Although most of the Pali Canon has been translated into English, and many of the translations are quite good, there has long been a need for translations available free of charge. After all, the Buddha never charged for his teachings. He taught freely, both as an expression of his own generosity and as a sign of his respect for the priceless value of the dhamma.
In early 1996, John Bullitt asked me to provide a few translations from the canon for his fledgling website, Access to Insight (www.accesstoinsight.org). What began as a casual project quickly grew to a major production as the positive response to the initial translations showed a widespread interest in the Pali discourses. In 2001, the Sati Center for Buddhist Studies offered to print these discourses for free distribution, and so the four-volume set, Handful of Leaves, was born.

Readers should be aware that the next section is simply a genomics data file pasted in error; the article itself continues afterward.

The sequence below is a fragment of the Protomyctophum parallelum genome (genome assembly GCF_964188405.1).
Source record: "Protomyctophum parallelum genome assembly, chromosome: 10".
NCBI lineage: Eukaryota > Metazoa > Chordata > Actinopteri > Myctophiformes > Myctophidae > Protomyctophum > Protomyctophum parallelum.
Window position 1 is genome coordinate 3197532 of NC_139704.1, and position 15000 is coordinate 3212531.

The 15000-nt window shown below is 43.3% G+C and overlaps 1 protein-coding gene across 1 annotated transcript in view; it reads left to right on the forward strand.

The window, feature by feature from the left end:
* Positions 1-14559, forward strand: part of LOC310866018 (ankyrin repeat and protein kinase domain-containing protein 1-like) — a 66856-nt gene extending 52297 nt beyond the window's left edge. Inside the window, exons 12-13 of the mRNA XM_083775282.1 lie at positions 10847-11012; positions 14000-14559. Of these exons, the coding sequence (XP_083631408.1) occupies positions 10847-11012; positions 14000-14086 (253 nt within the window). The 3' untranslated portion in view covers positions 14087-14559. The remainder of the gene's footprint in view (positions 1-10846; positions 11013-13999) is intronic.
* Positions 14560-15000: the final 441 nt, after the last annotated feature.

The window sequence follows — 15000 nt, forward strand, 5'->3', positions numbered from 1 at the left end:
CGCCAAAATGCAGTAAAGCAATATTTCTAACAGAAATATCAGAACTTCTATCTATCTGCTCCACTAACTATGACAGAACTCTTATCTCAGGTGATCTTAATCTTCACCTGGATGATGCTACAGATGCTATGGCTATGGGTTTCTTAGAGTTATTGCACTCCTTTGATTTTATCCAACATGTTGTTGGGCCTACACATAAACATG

I learned my philosophy of translation from my first teacher, Ajaan Fuang Jotiko, who had me translate into English the writings of his teacher, Ajaan Lee Dhammadharo, as a way of supplementing my meditation practice. When I asked him whether the translations should aim at literal accuracy or essential meaning, he replied, “Both.” And in the process of trying to meet both aims, my understanding of the dhamma was forced to stretch and grow.